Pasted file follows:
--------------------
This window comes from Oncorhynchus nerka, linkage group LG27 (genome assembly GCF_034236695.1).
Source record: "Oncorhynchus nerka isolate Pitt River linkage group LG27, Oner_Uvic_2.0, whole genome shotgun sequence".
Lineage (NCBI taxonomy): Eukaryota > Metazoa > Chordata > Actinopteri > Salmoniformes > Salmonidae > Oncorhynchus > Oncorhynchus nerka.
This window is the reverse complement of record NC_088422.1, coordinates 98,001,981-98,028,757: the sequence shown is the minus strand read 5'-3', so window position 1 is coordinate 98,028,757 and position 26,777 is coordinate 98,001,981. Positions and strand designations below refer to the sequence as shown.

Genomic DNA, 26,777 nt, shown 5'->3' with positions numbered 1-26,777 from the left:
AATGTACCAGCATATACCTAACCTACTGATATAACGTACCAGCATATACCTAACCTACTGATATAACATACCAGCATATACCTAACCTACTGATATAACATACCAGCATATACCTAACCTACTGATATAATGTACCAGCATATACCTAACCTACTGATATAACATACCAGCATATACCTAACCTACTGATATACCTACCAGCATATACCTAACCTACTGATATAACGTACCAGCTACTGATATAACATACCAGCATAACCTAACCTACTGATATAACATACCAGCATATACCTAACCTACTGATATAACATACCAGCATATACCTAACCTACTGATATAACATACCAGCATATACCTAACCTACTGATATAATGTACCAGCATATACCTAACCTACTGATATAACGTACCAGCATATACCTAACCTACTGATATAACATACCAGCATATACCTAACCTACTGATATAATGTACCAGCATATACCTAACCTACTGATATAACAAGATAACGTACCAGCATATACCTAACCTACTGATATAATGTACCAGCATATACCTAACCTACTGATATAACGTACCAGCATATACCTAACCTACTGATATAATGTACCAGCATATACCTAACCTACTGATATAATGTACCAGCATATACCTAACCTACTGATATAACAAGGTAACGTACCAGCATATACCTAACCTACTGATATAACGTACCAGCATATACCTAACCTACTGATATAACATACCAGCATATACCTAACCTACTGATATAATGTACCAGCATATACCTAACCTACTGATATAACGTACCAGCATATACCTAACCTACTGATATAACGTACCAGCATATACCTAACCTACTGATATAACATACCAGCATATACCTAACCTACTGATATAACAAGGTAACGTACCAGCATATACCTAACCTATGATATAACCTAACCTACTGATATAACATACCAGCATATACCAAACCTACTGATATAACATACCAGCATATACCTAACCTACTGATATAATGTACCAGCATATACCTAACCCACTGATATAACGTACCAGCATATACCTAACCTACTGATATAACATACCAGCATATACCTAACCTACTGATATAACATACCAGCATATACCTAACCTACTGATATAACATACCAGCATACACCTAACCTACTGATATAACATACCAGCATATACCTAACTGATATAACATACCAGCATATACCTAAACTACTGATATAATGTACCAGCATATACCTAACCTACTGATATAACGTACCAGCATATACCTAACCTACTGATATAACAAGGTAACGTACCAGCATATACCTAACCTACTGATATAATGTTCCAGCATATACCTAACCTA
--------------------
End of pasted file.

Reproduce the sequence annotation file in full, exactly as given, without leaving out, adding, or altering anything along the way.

This window comes from Oncorhynchus nerka, linkage group LG27 (genome assembly GCF_034236695.1).
Source record: "Oncorhynchus nerka isolate Pitt River linkage group LG27, Oner_Uvic_2.0, whole genome shotgun sequence".
Lineage (NCBI taxonomy): Eukaryota > Metazoa > Chordata > Actinopteri > Salmoniformes > Salmonidae > Oncorhynchus > Oncorhynchus nerka.
This window is the reverse complement of record NC_088422.1, coordinates 98,001,981-98,028,757: the sequence shown is the minus strand read 5'-3', so window position 1 is coordinate 98,028,757 and position 26,777 is coordinate 98,001,981. Positions and strand designations below refer to the sequence as shown.

Genomic DNA, 26,777 nt, shown 5'->3' with positions numbered 1-26,777 from the left:
AATGTACCAGCATATACCTAACCTACTGATATAACGTACCAGCATATACCTAACCTACTGATATAACATACCAGCATATACCTAACCTACTGATATAACATACCAGCATATACCTAACCTACTGATATAATGTACCAGCATATACCTAACCTACTGATATAACATACCAGCATATACCTAACCTACTGATATACCTACCAGCATATACCTAACCTACTGATATAACGTACCAGCTACTGATATAACATACCAGCATAACCTAACCTACTGATATAACATACCAGCATATACCTAACCTACTGATATAACATACCAGCATATACCTAACCTACTGATATAACATACCAGCATATACCTAACCTACTGATATAATGTACCAGCATATACCTAACCTACTGATATAACGTACCAGCATATACCTAACCTACTGATATAACATACCAGCATATACCTAACCTACTGATATAATGTACCAGCATATACCTAACCTACTGATATAACAAGATAACGTACCAGCATATACCTAACCTACTGATATAATGTACCAGCATATACCTAACCTACTGATATAACGTACCAGCATATACCTAACCTACTGATATAATGTACCAGCATATACCTAACCTACTGATATAATGTACCAGCATATACCTAACCTACTGATATAACAAGGTAACGTACCAGCATATACCTAACCTACTGATATAACGTACCAGCATATACCTAACCTACTGATATAACATACCAGCATATACCTAACCTACTGATATAATGTACCAGCATATACCTAACCTACTGATATAACGTACCAGCATATACCTAACCTACTGATATAACGTACCAGCATATACCTAACCTACTGATATAACATACCAGCATATACCTAACCTACTGATATAACAAGGTAACGTACCAGCATATACCTAACCTATGATATAACCTAACCTACTGATATAACATACCAGCATATACCAAACCTACTGATATAACATACCAGCATATACCTAACCTACTGATATAATGTACCAGCATATACCTAACCCACTGATATAACGTACCAGCATATACCTAACCTACTGATATAACATACCAGCATATACCTAACCTACTGATATAACATACCAGCATATACCTAACCTACTGATATAACATACCAGCATACACCTAACCTACTGATATAACATACCAGCATATACCTAACTGATATAACATACCAGCATATACCTAAACTACTGATATAATGTACCAGCATATACCTAACCTACTGATATAACGTACCAGCATATACCTAACCTACTGATATAACAAGGTAACGTACCAGCATATACCTAACCTACTGATATAATGTTCCAGCATATACCTAACCTA